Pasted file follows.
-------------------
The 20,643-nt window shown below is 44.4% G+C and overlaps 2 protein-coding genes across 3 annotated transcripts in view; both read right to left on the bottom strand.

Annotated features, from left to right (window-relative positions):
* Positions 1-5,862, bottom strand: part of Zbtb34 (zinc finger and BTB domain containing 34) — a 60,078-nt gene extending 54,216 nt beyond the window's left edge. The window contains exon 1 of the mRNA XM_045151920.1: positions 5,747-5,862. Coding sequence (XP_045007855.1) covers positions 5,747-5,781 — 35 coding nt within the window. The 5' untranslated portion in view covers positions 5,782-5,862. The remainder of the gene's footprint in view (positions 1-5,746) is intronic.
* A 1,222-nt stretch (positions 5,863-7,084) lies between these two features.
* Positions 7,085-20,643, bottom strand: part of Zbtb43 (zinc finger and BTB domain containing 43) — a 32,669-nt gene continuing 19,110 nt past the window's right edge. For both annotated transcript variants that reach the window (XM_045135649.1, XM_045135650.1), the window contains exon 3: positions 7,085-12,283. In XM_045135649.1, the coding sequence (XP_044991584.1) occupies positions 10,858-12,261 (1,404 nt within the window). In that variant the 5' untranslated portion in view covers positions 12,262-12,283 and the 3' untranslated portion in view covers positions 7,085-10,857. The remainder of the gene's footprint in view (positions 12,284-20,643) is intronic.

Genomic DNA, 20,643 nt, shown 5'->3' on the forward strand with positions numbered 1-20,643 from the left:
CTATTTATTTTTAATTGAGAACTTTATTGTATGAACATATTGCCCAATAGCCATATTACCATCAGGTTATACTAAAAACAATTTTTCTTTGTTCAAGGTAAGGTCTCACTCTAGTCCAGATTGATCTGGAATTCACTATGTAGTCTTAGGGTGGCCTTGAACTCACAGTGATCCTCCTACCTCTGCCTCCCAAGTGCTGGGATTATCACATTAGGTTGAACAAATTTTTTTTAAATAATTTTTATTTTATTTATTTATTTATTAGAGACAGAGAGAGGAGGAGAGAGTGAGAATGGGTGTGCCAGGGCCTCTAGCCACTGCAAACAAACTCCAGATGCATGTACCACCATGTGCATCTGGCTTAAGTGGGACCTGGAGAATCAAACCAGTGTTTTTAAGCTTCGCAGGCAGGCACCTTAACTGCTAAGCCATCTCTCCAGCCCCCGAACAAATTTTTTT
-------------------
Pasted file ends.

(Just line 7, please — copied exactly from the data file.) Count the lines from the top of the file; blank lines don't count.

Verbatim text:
CTATTTATTTTTAATTGAGAACTTTATTGTATGAACATATTGCCCAATAGCCATATTACCATCAGGTTATACTAAAAACAATTTTTCTTTGTTCAAGGTAAGGTCTCACTCTAGTCCAGATTGATCTGGAATTCACTATGTAGTCTTAGGGTGGCCTTGAACTCACAGTGATCCTCCTACCTCTGCCTCCCAAGTGCTGGGATTATCACATTAGGTTGAACAAATTTTTTTTAAATAATTTTTATTTTATTTATTTATTTATTAGAGACAGAGAGAGGAGGAGAGAGTGAGAATGGGTGTGCCAGGGCCTCTAGCCACTGCAAACAAACTCCAGATGCATGTACCACCATGTGCATCTGGCTTAAGTGGGACCTGGAGAATCAAACCAGTGTTTTTAAGCTTCGCAGGCAGGCACCTTAACTGCTAAGCCATCTCTCCAGCCCCCGAACAAATTTTTTT